Before I tell you about my own experiences, I would like to give you some more background information. Here is the most shocking statistic of all: on average, Gypsy and Traveller individuals have life expectancies 10 to 25 years shorter than the general population.

Gypsies and Travellers are twice as likely to experience depression, 20 times as likely to experience the death of a child as a mother, six times more likely to die of suicide, three times more likely to suffer anxiety and significantly more likely to have a long-term illness, health problem or disability than the general population (2).

Many Travellers are born-again Christians who do not believe in contraception

The Traveller community have a lack of trust, a deep sense of fatalism, low expectations and fear of authority compounded by poor literacy and often digital exclusion. ‘A difficult nut to crack’ you may argue but that is the challenge and the privilege for our profession. It makes achieving positive outcomes much more rewarding.

So, to go right back to the start, why was I warned off talking about contraception and when did this come about? I conducted outreach work on a Traveller site having been involved with the Covid vaccination programme and provided contraception and extended care services for several years, long before Pharmacy First. I wanted to see if I could support my local communities further and discussed this with the local vaccination team and public health. We received positive support and a grant towards outreach and staff training.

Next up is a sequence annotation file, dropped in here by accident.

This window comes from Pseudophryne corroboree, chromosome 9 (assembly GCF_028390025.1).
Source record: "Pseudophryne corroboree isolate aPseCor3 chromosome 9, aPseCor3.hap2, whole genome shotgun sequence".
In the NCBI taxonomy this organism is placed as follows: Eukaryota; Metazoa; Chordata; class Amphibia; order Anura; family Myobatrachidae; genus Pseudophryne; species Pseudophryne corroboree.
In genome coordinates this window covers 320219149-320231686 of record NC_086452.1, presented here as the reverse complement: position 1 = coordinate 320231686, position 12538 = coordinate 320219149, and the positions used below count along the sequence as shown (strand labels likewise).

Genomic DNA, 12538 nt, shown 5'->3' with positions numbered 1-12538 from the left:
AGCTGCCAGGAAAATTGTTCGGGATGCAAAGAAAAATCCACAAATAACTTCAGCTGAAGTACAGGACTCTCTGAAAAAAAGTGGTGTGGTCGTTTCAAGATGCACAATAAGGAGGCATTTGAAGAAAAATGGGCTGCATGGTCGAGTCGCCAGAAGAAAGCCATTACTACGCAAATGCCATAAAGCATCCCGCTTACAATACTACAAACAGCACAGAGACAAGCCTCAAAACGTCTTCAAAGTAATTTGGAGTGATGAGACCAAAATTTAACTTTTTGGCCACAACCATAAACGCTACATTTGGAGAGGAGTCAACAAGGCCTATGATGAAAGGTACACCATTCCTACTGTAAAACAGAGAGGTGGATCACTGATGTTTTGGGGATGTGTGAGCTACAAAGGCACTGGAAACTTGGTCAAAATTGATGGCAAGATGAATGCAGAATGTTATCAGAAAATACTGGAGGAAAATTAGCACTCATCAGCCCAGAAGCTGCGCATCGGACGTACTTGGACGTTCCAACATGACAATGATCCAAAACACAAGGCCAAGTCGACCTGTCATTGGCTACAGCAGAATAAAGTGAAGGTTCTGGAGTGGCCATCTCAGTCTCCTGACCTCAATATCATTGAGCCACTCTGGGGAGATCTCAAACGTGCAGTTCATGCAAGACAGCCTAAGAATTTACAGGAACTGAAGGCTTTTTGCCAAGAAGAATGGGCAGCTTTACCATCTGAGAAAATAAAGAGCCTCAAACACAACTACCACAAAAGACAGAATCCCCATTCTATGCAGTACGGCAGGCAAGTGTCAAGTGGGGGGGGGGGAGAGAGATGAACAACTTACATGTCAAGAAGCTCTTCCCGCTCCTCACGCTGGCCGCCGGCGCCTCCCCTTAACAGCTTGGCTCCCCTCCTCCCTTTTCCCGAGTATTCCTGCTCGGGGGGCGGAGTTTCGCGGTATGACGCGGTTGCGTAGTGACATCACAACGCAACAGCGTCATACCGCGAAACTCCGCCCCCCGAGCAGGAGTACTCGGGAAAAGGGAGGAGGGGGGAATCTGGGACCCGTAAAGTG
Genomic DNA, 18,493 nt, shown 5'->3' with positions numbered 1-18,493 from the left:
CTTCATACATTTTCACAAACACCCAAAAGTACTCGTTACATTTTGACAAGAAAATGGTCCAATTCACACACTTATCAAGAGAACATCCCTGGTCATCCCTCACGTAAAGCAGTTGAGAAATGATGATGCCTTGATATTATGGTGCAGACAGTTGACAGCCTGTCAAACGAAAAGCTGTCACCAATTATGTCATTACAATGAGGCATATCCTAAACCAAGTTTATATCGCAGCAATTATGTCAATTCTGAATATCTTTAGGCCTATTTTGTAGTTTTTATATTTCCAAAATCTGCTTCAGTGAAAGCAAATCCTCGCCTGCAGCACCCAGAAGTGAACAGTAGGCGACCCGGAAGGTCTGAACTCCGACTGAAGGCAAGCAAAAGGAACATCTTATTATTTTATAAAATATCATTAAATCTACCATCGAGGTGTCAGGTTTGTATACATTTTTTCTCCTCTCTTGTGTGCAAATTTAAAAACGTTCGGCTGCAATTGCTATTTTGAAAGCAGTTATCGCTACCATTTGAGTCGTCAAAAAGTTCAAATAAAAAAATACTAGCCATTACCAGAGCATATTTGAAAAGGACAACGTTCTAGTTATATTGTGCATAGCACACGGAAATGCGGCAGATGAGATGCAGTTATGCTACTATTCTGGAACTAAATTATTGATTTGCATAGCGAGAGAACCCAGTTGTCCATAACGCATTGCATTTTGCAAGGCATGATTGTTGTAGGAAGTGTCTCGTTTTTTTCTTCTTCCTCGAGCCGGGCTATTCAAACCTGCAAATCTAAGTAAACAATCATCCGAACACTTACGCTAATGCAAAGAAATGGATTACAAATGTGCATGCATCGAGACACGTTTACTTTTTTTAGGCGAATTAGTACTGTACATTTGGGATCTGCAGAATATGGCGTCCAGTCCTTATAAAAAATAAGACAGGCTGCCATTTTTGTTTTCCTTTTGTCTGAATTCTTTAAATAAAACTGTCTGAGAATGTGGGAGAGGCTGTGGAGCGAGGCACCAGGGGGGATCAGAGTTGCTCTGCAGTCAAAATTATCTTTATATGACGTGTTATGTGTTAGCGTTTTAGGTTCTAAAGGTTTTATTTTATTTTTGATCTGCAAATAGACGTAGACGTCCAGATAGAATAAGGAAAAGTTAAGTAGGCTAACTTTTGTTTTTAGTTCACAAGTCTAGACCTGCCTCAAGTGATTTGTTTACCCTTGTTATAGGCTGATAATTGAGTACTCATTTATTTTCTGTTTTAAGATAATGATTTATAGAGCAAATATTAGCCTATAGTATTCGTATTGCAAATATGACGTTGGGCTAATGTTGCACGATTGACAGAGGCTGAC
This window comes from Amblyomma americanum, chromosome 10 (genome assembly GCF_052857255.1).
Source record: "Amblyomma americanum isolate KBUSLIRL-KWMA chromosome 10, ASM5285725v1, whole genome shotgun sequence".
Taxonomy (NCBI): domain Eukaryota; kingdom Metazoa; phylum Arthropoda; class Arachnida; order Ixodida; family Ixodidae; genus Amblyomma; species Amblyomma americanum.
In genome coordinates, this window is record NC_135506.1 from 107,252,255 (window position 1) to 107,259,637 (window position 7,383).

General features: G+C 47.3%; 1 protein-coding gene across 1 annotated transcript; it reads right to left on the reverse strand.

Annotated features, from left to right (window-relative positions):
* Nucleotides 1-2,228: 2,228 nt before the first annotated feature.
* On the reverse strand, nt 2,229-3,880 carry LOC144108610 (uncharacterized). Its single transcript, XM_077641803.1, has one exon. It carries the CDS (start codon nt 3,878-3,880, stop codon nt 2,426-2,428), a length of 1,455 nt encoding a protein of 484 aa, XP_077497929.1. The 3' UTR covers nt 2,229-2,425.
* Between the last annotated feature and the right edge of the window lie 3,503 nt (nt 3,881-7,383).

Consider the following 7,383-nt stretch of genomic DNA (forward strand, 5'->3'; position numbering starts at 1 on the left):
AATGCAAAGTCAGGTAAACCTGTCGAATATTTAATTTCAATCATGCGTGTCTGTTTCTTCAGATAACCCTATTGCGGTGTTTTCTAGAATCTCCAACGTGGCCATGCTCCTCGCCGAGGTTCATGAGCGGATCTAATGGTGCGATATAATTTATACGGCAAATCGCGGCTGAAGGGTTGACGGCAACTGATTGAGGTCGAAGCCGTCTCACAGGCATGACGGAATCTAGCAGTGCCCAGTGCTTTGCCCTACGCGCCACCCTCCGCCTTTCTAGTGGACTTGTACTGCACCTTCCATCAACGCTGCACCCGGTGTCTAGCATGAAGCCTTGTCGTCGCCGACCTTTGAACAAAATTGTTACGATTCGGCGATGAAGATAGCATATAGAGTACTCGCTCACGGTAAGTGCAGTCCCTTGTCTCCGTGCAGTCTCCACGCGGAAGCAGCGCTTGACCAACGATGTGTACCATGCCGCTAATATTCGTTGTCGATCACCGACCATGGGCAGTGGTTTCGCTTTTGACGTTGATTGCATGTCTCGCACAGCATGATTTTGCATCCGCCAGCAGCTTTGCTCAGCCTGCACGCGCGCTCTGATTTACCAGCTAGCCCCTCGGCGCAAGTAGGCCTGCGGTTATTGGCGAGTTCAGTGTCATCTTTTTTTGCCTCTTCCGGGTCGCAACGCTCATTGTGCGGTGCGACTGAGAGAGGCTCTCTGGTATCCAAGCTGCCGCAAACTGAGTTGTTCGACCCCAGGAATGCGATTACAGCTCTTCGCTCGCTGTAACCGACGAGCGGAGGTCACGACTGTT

Visiting Traveller sites was not difficult because I had been working with this community for over a decade, helping them with medication, completing forms and communicating. I asked Joe, the site manager and a Traveller, if I could come on-site and talk to people in their caravans and, at first, it was as easy as going into a home to do a housebound jab or deliver medication.

What I had no awareness of was that many Travellers are born-again Christians and do not believe in contraception. Joe helped me make sure I did not cause offense and destroy the trust I had built up. What he did not realise, which of course was confidential, was that some of the younger Travellers had come to me for contraception.

Other successes include helping young families through Pharmacy First, particularly to examine for otitis media and tonsilitis. Some people I help transit between more than one Traveller site and their registered doctor can be hundreds of miles away, albeit still in England.

Pharmacy First enables me to support these families who would otherwise have to register as temporary residents with a local doctor, involving complex and difficult form-filling. It would also mean Travellers would have to be open with yet more people they do not know, posing even more barriers to healthcare. 

Travellers are a vulnerable group who deserve respect. My message to all of you is to broaden your mind, learn from other cultures and work with them. You will gain so much and be able to help others which is, after all, why we are in community pharmacy.



  1. National Literacy Trust (Adult literacy | National Literacy Trust)
  2. Friends, Families and Travellers Charity (


Lindsey Fairbrother is a community pharmacist and owner of Good Life Pharmacy in Derbyshire.